Sweetland, by Michael Crummey, Doubleday Canada
It may be that no man is an island, but Sweetland comes pretty close.
Moses Sweetland is the crusty hero of Michael Crummey’s brilliant new novel. Sweetland is also the island settled by Moses’s forebears – a chip off the old Rock – to which Moses clings with a tenacity that may be irrational. His neighbours have taken the government buyout and decamped, cash in hand, to St. John’s or further afield; they left the dishes in the cupboards, the sheets on the beds and their loved ones in the graveyard. Not Sweetland. He can’t bring himself to leave his dead.
Newfoundland has no shortage of writers to tell its history and its current affairs. Wayne Johnston, Jessica Grant, siblings Michael and Kathleen Winter, Michelle Butler Hallett, Lisa Moore and Donna Morrissey, to mention just a few, have all brought Newfoundland to readers. Like John Steffler, whose novel The Afterlife of George Cartwright is a hallucinatory tale of the colonial experiences of one of the first Europeans in Labrador, Michael Crummey brings an accomplished poet’s skilful pen and keen eye to his fiction. Also, like Steffler, Crummey has written a dense and unsentimental account of the early history of Europeans in Newfoundland: his first novel, the masterpiece River Thieves. An epic account of terrible change, it takes place at the moment of the death of Demasduwit, a historical figure who may have been the last of the Boethuk.
In Sweetland, Crummey brings all that imaginative power, poetic skill, and uncommon compassion to telling the lives of the man and the island, each weathering yet another rending time of transition. In spite of the coercive visits from the government man and pressure from the other islanders, who either want the buyout money or are tired of the isolation and hardship of life on the island, Sweetland refuses to leave. Living in the house where he grew up, snaring rabbits and catching cod in open water during the food fishery, keeping up his supply of homebrew, Sweetland is attached to the land and the sea and his own history, woven in with the physical place and the handful of other humans who live in it with him.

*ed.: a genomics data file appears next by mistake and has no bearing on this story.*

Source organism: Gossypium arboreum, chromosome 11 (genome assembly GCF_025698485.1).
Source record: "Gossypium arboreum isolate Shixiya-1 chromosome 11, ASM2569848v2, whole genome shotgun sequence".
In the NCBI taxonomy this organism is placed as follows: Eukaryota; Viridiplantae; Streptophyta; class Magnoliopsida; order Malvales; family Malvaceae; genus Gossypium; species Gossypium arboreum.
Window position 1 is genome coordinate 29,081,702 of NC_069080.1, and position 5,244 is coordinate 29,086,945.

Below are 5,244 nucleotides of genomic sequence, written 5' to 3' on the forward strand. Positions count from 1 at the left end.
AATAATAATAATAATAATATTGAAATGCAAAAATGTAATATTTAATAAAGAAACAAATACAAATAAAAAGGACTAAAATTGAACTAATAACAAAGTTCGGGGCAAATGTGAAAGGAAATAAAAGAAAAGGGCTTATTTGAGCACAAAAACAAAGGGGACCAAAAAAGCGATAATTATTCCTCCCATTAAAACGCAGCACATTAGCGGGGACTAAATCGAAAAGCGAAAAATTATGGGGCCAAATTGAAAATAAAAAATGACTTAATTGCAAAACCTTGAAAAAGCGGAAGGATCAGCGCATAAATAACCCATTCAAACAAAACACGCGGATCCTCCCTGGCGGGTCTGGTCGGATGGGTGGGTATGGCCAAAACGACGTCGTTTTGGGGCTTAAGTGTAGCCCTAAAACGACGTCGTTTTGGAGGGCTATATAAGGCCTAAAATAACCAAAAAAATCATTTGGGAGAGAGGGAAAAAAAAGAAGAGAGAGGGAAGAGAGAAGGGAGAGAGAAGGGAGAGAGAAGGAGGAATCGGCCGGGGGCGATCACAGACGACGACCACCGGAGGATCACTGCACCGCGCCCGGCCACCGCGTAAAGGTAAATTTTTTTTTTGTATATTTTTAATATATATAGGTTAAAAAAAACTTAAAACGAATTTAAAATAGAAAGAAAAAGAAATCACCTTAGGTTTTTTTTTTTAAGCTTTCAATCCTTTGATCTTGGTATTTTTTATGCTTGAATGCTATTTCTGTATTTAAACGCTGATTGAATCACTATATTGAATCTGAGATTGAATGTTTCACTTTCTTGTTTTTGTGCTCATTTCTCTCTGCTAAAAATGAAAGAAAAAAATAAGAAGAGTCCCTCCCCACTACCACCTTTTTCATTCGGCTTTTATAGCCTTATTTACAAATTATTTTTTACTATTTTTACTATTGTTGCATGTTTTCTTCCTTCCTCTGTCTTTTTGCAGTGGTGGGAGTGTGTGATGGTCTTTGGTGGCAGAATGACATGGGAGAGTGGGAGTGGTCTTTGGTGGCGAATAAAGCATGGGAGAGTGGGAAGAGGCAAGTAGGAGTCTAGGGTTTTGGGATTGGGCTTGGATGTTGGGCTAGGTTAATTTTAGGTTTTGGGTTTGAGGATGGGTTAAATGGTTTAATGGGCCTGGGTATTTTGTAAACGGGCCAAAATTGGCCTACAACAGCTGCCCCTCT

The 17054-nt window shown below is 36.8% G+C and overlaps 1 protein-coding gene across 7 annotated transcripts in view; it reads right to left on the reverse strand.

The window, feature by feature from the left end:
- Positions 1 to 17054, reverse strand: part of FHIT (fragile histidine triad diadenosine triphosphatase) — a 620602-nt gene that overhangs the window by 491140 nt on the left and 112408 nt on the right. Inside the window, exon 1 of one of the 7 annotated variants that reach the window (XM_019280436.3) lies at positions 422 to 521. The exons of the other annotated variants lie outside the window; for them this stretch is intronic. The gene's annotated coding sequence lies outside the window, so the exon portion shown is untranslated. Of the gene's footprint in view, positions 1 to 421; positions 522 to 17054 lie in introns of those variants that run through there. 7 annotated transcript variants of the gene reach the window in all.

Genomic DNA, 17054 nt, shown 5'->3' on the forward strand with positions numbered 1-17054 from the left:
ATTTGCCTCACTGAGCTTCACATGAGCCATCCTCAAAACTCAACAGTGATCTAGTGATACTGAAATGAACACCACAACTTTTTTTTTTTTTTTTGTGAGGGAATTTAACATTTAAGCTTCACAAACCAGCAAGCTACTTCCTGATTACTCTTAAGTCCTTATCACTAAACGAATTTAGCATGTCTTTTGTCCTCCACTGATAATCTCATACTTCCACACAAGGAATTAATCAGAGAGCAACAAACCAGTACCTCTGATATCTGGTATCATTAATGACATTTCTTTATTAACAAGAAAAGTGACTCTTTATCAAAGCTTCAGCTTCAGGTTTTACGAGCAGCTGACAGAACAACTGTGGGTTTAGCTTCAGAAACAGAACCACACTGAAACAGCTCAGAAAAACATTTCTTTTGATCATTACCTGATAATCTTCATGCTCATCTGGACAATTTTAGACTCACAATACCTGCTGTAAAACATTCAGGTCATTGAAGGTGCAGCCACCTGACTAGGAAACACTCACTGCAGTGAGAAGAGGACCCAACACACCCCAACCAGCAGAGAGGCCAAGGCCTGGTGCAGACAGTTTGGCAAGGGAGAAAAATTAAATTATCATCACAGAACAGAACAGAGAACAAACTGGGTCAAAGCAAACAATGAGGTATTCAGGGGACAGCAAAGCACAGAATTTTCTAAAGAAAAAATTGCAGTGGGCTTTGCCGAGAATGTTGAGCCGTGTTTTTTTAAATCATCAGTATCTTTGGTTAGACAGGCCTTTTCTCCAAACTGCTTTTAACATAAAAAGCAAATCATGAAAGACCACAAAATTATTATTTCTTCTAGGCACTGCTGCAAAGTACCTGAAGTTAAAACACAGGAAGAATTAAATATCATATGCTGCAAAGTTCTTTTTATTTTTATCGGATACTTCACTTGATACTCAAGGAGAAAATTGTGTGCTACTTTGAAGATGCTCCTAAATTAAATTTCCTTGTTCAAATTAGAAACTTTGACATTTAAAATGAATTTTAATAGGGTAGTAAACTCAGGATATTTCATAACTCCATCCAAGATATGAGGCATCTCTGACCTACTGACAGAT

Crummey has populated Sweetland with several generations of vivid and distinctly drawn characters. Queenie Coffin, a chain-smoking agoraphobic who sits by the window of her house and reads romance novels her daughter sends her from Alberta; the wild Priddle brothers, Irish twins who make piles of money in Fort Mac and then come home every three or four weeks to drink it all away; and the aptly named Loveless and his unfortunate cow. Crummey has the gift of making colourful characters with any number of quirks and failings, and yet he never treats them with anything less than respect and a rough kind of affection; it is this that makes them all, even the most marginal, compellingly believable and engaging.
And engaged the reader will be. The physical setting, on land or sea, is as vibrant with sensuous detail as the lively people; the icy seawater lashes your back, the rotten snow collapses beneath your boot, the sky is full of sea birds, and the stink of the accumulated shit of their generations inhabits your nose as you sail past their bare cliffs. Without romanticizing anything, Crummey makes it beautiful.
The story of Sweetland’s simple life is complex, full of intrigue and humming with emotion. Crummey is an astonishingly deft plotter, revealing with incredible dexterity the long, knotty histories of the people and the place. In the end, the story of Sweetland – dreamlike, sometimes nightmarish, gently celebratory and gravely and gorgeously elegiac – slips over into eternity.
Elise Moser’s most recent book is Lily and Taylor, from Groundwood. She is currently editing Salut King Kong, the anthology of the past three years’ winners and runners-up for the Quebec Writing Competition.
-photo: Aitor Méndez, Wikimedia Media Commons